The Glendale City Council voted to approve new contracts and amendments to existing contracts for the Grayson Repowering Project, totaling $471.6 million in new funding and $58 million in new contingencies, at its Nov. 14 meeting.
Since its inception in 2018, the Grayson Project has undergone a number of design changes to fall in line with new environmental regulations, a push toward electrification and to take advantage of newer — and greener — technological developments in the power industry. Because of these design changes, project delays, supply chain issues and the increased interest rates for bonds, the project’s initial estimated budget of $500 million has increased to $550 million, according to Scott Mellon, assistant general manager for Glendale Water & Power.
To mitigate this increase, GWP is in the process of getting citywide electricity rate increases finalized and approved by the City Council. While the general rate increases were approved in late September, the Council will vote to approve the specific increases for each customer class over the course of three years at a Nov. 28 meeting. The proposed increases are:
- In 2024: residents (18.6%); small businesses (18.2%); medium businesses (9.7%); large businesses (12.1%)
- In 2025: residents (14%); small businesses (13.5%); medium businesses (7.5%); large businesses (9.4%)
- In 2026: residents (13.8%); small businesses (12.6%); medium businesses (7.4%); large businesses (9.5%)
“The two major lump sum values for Grayson are still contingent upon the rate increases, because our bond issuance is contingent upon that also, meaning we can’t issue bonds unless we have the rate increase,” Mellon told the News-Press.
Without repowering Grayson, the city only has enough energy to supply about 14% of its electrical system. Glendale relies on transmission lines to bring energy into the city from outside sources, however, during high peak conditions such as heat waves, it becomes more difficult to rely on these transmission lines, according to Mellon.
Thus, if transmission lines are restricted, the city could be forced to implement rotating power outages because it would not have enough energy to cover the entire city’s electrical load. The plan to repower Grayson includes increased natural gas burning units through reciprocating internal combustion engine generators as well as energy storage through lithium ion batteries.
“We’re going to be taking advantage of stored energy to help us over these high peak conditions,” Mellon said. “So, it is critical that we have that combination of firm dispatchable energy in the Wartsila engines and then that supplemental energy is coming from storage.”
Since the announcement of the impending electricity rate increases, the City Council and GWP have faced criticism from the public. Councilwoman Paula Devine gave the increases some context at this week’s Council meeting, adding that “this is not the time to play the blame game.”
“This is a serious decision, it’s an important decision and it’s a painful decision,” Devine said. “If we vote against this rate increase, we’re voting against repowering Grayson which will supply reliable and sustainable energy to our residents for years to come.”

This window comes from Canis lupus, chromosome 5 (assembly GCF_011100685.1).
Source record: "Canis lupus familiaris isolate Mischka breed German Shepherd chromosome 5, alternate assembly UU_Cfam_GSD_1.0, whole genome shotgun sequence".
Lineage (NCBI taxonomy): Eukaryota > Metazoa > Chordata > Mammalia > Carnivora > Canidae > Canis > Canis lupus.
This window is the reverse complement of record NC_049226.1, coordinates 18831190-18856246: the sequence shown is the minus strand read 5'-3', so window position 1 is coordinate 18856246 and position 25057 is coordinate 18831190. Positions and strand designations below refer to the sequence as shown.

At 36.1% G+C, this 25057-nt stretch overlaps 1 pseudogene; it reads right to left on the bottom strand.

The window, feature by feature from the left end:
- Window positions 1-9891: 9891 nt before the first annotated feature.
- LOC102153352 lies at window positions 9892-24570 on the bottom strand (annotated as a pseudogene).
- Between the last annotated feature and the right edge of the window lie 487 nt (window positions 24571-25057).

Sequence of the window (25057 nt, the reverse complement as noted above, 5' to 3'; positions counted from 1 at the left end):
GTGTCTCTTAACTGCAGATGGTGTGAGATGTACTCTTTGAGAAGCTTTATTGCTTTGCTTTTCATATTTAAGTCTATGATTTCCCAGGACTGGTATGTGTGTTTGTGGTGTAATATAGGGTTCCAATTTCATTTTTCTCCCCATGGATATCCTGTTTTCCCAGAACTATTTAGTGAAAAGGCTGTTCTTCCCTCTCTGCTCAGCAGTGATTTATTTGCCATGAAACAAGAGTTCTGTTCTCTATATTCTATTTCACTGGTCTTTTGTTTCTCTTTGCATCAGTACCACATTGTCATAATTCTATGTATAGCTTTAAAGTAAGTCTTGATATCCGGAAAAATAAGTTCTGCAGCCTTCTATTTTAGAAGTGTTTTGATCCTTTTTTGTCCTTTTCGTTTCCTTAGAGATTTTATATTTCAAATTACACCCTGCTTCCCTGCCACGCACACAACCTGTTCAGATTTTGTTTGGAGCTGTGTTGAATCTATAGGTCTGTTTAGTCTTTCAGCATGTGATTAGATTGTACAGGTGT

The Sierra Club, a grassroots environmental organization, filed a lawsuit against the city of Glendale in February 2022 to stop the fuel engines from being built at Grayson, alleging that the engines will hinder California’s clean energy goals. Following the court’s ruling that Glendale can continue plans to build the engines, the Sierra Club filed an appeal to the decision on Oct. 26. Teresa Cheng, a field manager with the Sierra Club, commented on the increased budget for the Grayson Project following this week’s Council meeting.
“This is not the first time GWP has come back to the Glendale City Council to ask for even more money for the polluting Grayson gas plant, which will cost ratepayers hundreds of millions of dollars,” Cheng said in a statement to the News-Press. “GWP has consistently failed to accurately represent the consequences and costs of building out Grayson.”
Regarding Sierra Club’s appeal, Mellon said, “I respect their ideals and their goals are a little bit different than ours [at GWP]. We have obligations to our customers that we need to meet. So, I respect their perspective on it, but it differs from what our obligations are.”
Currently, the Grayson Project, which has three phases, is in its second phase of demolition and site improvement. That followed the completion of phase one, which separated one of Grayson’s units from the rest of the power plant to ensure its continued use as a power resource during phase two. Phase three, which will implement the battery energy storage system and the three generator engines, is set to be complete in 2026.
Mellom emphasized that he “fully understands residents’ concerns [over rate increases] and empathizes,” however, he stressed, it is necessary to spend some money on making improvements to Glendale’s energy system to accommodate renewable resources and “aggressive” codes to support electrification.
First published in the November 18 print issue of the Glendale News-Press.